You are here
Home > Uncategorized > Rethinking Mother’s Day

Rethinking Mother’s Day

Another Mother’s Day has come and gone. I realize this may not sound very nice, but ever since I became a mother 15 years ago I have disliked this celebration. The hype and fuss can create expectations unmet. Every year I have dreams of a beautiful day sleeping in, resting and just enjoying my kids who are behaving well maybe along with a perfect gift that symbolizes their love for me. This has never happened. And really, that is OK! After all, the journey of mothering is amazing, challenging, messy and complicated. A single day is inadequate to mark it. Looking back to the origins of Mother’s Day is pretty interesting. It started back with the early Egyptians who celebrated the goddess Isis as the Mother of the pharaohs. The Greeks and the Romans celebrated other Mother deities until it became a more Christian celebration with the focus on the “Mother Church”. The day had a true renaissance in America in 1870 with Julia Ward Howe’s Mothers Day proclamation. She called women to action for peace. At the end of the proclamation she said, “In the name of womanhood and humanity, I earnestly ask That a general congress of women without limit of nationality May be appointed and held at some place deemed most convenient And at the earliest period consistent with its objects To promote the alliance of the different nationalities, The amicable settlement of international questions, The great and general interests of peace.” Julia tried hard to change July 4th to Mother’s Day to no avail. Later Anna Jarvis campaigned very hard in 1908, using all her powers of advocacy with many groups to make this day official. Mother’s Day is celebrated around the world. In the US Mother’s Day, however, has become very commercialized. 96% of Americans participate in Mother’s Day shopping spending over $16 billion each year. So, let’s think about this. What would happen if on Mother’s Day, women from around the state, country and world got together to discuss the problems that threaten our children and communities? What if we invested that $16 billion in programs to support mothers and their children in our country? What if this day grew to symbolize our national commitment to girls and women? What if women used this as a rallying cry for the change that we want to see in the world? I think that it is time to take back Mother’s Day. We have 364 days to get ready for next year. I this would be a much better way to honor women. What do you think? PS As a side note, I do LOVE honoring my own mother who I cherish and appreciate all of the days of the year.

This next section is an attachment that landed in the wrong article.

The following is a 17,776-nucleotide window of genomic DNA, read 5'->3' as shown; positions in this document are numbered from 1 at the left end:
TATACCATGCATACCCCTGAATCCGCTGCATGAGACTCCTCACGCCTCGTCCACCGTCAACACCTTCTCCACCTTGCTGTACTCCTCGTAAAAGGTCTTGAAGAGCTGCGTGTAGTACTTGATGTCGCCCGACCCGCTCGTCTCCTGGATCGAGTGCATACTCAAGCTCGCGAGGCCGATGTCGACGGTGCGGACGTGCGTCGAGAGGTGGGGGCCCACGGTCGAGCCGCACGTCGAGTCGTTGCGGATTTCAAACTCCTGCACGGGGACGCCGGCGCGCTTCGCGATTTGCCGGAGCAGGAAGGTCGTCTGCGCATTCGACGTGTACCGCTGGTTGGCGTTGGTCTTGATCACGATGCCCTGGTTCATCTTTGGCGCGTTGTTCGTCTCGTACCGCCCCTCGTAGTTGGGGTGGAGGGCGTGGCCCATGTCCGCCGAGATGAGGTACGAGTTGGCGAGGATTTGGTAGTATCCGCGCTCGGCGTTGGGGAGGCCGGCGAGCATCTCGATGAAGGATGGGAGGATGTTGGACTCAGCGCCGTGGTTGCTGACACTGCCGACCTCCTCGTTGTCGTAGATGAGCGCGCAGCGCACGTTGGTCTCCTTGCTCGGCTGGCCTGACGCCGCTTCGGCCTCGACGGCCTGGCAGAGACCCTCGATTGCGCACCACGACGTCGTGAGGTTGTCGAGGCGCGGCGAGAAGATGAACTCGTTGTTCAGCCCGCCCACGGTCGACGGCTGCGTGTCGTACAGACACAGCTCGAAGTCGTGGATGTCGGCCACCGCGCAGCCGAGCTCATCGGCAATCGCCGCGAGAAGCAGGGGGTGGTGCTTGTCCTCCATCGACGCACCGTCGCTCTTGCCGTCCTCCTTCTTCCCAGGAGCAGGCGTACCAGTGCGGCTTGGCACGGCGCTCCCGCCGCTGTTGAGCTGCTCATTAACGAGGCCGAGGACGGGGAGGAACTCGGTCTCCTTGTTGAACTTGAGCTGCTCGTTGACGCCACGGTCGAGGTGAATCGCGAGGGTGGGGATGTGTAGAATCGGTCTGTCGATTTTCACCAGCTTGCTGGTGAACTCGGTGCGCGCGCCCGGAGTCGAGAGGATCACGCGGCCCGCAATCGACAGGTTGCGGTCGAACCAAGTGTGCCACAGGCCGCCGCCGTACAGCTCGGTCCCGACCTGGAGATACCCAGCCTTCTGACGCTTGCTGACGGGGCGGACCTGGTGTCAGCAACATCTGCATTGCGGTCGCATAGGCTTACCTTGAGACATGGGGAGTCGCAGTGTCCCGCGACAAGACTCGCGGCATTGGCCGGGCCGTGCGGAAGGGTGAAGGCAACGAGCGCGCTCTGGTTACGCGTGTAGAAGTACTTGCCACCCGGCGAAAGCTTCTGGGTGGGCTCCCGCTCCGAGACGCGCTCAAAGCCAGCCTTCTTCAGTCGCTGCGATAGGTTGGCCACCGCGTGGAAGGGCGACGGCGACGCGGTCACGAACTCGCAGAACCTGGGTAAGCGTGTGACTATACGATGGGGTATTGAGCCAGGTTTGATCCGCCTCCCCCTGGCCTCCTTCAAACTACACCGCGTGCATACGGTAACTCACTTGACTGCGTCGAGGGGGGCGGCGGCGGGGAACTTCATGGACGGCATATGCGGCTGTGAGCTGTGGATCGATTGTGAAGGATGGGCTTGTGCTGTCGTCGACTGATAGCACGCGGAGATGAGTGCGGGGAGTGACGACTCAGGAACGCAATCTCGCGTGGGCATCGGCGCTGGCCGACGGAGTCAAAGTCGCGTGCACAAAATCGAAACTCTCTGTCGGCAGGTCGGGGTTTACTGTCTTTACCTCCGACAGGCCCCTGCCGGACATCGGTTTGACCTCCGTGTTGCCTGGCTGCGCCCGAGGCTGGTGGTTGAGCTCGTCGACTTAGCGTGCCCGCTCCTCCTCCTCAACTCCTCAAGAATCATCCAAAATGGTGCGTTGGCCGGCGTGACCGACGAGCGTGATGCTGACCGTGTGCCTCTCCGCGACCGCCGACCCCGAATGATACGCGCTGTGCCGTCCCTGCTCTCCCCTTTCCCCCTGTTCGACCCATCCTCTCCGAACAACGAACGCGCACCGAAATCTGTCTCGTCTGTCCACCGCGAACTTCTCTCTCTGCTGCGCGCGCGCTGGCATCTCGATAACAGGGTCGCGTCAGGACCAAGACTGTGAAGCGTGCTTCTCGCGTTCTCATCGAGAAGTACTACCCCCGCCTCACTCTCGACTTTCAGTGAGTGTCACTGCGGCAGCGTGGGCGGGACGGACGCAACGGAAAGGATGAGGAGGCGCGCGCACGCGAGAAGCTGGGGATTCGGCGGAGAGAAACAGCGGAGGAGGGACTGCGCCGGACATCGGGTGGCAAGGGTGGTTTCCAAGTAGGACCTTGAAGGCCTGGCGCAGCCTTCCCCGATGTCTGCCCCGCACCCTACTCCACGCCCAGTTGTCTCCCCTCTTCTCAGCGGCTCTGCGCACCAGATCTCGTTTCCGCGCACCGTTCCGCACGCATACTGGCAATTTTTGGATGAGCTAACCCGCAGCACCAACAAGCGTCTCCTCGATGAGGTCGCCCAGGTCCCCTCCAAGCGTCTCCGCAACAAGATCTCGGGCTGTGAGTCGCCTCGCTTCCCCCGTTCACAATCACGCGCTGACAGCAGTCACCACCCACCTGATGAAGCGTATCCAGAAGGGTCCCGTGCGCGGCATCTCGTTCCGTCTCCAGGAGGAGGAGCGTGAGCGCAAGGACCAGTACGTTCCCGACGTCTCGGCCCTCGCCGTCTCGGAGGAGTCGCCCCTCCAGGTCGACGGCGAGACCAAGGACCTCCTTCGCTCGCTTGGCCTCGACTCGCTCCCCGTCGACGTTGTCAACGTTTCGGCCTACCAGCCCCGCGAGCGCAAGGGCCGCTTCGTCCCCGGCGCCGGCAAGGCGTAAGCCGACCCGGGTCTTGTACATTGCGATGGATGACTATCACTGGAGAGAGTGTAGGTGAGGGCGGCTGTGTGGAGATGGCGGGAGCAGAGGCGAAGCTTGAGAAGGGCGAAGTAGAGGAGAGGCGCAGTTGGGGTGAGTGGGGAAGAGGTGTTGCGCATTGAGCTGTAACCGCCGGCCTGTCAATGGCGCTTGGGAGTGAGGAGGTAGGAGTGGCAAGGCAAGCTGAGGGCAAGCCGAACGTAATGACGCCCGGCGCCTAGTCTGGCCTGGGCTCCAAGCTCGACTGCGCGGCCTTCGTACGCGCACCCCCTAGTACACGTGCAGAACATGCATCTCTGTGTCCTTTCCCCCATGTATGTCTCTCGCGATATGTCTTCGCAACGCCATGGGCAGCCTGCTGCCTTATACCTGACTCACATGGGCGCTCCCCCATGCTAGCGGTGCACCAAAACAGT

Leave a Reply